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Books in Brief: ‘There Is a Tribe of Kids,’ ‘We Were Never Here’


There Is a Tribe of Kids by Lane Smith; Roaring Book Press, $18.99.


Lane Smith, winner of the Caldecott Medal for “Grandpa Green,” offers a gorgeous, whimsical exploration of the natural world through a child’s eyes in this cleverly structured, beautiful celebration of childhood. The story plays off the amusing and unlikely names for collections of creatures (An unkindness of ravens, a pod of whales, a smack of jellyfish) and the parallel collections of inanimate objects in a landscape (a formation of rocks, an ocean of blue). Our child explorer, clad in leaves a la Peter Pan, goes on a solo journey, scaling mountains, swimming in the ocean, perching on a whale, flying with a raven in Smith’s lovely exercise of the imagination with a most satisfactory conclusion, winding up in the welcome company of a tribe of kids.

– Jean Westmoore


We Were Never Here by Jennifer Gilmore; HarperCollins, 320 pages, $17.99. Ages 14 and up.


Lizzie Stoller, 16, is an athlete, a good student, “normal” in every way when she collapses on the archery field at summer camp, so sick she has to be flown to a hospital. She is eventually diagnosed with ulcerative colitis, an autoimmune disorder, a diagnosis that alters her life and outlook in fundamental ways. While in the hospital, she falls in love with a handsome teenage volunteer who makes regular visits to the ward with his therapy dog, Verlaine. But Connor is hiding big secrets of his own. This fine coming-of-age novel offers a poignant exploration of the lessons painfully learned through serious illness. The author’s own experience being diagnosed in her early 20s with ulcerative colitis adds a grittily realistic backdrop for Lizzie’s suffering.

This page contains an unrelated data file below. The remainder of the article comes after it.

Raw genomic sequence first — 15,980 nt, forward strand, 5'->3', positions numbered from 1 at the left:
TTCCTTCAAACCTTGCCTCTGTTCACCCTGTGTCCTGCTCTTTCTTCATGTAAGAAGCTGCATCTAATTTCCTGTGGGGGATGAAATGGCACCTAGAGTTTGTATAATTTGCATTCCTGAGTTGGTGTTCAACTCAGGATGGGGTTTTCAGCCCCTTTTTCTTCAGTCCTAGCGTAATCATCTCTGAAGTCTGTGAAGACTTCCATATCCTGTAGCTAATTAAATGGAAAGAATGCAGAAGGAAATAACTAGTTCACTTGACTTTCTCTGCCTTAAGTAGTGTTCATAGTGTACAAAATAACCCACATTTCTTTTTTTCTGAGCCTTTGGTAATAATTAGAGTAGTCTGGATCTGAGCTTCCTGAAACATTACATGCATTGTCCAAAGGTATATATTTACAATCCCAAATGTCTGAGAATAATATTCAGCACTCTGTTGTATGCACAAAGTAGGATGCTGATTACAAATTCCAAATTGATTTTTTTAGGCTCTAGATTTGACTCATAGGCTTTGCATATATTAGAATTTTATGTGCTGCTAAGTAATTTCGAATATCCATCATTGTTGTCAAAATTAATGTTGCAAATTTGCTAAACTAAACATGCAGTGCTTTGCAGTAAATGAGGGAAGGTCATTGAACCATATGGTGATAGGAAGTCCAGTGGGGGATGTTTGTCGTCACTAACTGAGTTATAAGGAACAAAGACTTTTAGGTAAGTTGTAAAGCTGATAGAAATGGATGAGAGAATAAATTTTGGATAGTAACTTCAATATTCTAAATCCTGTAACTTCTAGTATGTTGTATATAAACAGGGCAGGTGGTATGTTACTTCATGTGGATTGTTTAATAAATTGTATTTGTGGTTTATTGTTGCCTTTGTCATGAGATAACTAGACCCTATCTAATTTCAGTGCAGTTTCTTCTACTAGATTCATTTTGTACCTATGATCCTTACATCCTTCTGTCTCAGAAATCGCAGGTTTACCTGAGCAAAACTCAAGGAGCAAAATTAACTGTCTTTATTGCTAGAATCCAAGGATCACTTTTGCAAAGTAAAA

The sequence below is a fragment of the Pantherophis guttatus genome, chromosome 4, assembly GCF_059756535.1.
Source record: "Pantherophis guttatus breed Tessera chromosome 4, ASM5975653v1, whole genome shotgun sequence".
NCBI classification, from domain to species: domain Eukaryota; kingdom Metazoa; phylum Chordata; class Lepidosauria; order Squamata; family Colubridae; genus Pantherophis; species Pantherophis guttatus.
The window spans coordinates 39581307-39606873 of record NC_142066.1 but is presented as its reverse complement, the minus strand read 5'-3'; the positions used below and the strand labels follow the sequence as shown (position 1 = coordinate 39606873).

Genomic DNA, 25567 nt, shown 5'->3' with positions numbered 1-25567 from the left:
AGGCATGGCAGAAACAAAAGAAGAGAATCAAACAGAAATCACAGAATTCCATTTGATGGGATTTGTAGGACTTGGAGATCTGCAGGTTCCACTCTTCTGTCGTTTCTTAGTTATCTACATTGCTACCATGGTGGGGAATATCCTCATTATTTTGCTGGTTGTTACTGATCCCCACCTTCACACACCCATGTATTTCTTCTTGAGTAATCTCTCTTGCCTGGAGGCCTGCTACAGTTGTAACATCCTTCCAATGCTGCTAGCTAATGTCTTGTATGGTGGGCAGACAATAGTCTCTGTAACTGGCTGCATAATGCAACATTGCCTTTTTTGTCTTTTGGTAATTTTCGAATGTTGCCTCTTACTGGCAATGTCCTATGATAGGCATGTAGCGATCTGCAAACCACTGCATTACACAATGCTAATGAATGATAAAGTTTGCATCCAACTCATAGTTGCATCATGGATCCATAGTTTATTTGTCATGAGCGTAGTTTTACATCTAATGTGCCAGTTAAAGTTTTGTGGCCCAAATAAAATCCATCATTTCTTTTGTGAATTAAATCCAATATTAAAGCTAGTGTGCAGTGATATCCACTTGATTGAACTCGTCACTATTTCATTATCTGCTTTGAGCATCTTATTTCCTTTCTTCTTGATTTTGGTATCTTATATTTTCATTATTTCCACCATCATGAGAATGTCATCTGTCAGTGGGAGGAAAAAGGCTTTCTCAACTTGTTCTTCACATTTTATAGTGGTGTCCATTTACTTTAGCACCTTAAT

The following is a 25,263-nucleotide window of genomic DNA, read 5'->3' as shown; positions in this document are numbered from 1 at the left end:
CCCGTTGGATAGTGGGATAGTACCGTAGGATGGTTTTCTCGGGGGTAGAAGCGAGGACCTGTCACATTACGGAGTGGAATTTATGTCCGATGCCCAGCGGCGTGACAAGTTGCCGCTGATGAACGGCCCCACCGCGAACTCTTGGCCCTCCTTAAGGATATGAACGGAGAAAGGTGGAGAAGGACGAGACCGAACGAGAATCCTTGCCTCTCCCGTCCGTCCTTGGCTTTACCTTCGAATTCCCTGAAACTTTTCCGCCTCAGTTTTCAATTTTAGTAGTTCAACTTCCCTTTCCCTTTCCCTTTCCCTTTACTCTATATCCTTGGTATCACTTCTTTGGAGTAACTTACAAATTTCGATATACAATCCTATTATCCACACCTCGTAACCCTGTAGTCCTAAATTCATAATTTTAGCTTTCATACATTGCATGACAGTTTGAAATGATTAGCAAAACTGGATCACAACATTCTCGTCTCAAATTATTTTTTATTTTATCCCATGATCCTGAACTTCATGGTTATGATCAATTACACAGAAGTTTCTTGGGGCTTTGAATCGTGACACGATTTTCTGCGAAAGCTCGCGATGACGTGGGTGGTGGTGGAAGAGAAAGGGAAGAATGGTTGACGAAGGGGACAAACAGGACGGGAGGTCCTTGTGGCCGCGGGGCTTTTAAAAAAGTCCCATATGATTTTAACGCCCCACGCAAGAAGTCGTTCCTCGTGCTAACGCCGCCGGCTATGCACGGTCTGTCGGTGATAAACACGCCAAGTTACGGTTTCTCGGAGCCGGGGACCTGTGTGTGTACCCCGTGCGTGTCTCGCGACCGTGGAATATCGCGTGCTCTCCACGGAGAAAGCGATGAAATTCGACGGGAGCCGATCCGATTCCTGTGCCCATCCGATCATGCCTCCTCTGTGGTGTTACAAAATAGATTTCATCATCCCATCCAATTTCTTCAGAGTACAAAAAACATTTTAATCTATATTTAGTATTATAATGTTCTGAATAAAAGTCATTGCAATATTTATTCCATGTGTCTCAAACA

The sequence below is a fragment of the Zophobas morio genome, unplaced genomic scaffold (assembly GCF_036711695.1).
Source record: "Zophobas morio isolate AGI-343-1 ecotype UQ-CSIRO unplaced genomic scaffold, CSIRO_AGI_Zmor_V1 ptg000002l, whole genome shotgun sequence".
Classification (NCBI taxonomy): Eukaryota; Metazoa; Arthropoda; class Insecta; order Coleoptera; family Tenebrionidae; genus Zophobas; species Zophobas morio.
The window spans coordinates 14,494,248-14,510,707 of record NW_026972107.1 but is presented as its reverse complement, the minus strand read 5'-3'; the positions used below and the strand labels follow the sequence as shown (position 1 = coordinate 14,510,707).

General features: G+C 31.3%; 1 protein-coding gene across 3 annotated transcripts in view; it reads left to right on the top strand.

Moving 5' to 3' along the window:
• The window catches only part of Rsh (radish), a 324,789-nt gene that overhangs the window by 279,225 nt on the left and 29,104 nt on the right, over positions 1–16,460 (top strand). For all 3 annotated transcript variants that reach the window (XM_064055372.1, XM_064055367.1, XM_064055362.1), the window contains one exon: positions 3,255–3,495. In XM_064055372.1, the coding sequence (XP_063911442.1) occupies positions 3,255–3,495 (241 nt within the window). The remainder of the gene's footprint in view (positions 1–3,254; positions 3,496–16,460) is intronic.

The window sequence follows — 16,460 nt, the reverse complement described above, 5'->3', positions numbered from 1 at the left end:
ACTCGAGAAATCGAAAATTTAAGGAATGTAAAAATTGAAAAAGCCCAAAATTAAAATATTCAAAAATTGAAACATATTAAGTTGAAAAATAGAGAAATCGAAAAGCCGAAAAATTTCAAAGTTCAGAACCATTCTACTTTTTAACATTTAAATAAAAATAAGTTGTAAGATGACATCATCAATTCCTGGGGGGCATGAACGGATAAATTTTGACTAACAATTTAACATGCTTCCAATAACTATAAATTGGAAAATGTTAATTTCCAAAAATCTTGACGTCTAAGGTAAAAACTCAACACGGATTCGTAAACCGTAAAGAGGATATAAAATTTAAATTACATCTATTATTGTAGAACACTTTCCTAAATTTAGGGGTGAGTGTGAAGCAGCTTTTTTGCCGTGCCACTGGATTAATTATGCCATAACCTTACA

– Jean Westmoore


End of Watch by Stephen King; Scribner, 448 pages ($30)


You would think that being rendered brain-dead would put a stop to a serial killer’s career. If said serial killer is a denizen of Stephen King’s novels, not necessarily.

Brady Hartsfield was the title character of King’s “Mr. Mercedes,” so called because he killed eight people by running them over with one. In “Finders Keepers,” his plan to blow up an auditorium full of tween girls at a boy band concert was foiled when he was beaned with a sock full of ball bearings.

Brady was left in a persistent vegetative state, thanks to stalwart retired cop Bill Hodges, odd but brilliant Holly Gibney and brave young Jerome Robinson.

As “End of Watch,” begins, Brady is still living in a hospital room, five years later. Hodges and Holly are running a private investigation firm, and Jerome is now a Harvard student.

The Hartsfield case should be long behind them, but Hodges is haunted by it. For years, he visited Brady’s hospital room, telling the unresponsive patient that he knew he was faking, and paying off nurses to feed him information.

Hodges pretty much stopped visiting, but the bribes have yielded disturbing bits of news. A doctor, Felix Babineau, who seems almost as obsessed with Brady as Hodges is, has been treating him with some unorthodox methods. Not only is Brady beginning to show some limited response and speak a little, but there are rumors that he has unusual powers as well – the blinds and blankets in his room sometimes dance around as if they’re alive, and the lights come on by themselves.

– Colette Bancroft, Tampa Bay Times